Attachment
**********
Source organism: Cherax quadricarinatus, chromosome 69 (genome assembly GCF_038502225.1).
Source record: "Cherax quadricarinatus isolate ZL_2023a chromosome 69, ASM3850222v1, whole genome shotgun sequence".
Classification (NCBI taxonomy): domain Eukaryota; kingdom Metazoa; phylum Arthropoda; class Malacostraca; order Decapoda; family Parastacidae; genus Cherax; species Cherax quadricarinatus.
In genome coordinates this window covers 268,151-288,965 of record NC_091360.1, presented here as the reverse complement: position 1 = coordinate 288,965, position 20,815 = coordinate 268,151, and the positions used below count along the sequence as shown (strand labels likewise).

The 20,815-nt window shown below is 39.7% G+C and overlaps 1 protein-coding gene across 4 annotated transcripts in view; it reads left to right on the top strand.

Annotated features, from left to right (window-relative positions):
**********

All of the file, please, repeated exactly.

Source organism: Cherax quadricarinatus, chromosome 69 (genome assembly GCF_038502225.1).
Source record: "Cherax quadricarinatus isolate ZL_2023a chromosome 69, ASM3850222v1, whole genome shotgun sequence".
Classification (NCBI taxonomy): domain Eukaryota; kingdom Metazoa; phylum Arthropoda; class Malacostraca; order Decapoda; family Parastacidae; genus Cherax; species Cherax quadricarinatus.
In genome coordinates this window covers 268,151-288,965 of record NC_091360.1, presented here as the reverse complement: position 1 = coordinate 288,965, position 20,815 = coordinate 268,151, and the positions used below count along the sequence as shown (strand labels likewise).

The 20,815-nt window shown below is 39.7% G+C and overlaps 1 protein-coding gene across 4 annotated transcripts in view; it reads left to right on the top strand.

Annotated features, from left to right (window-relative positions):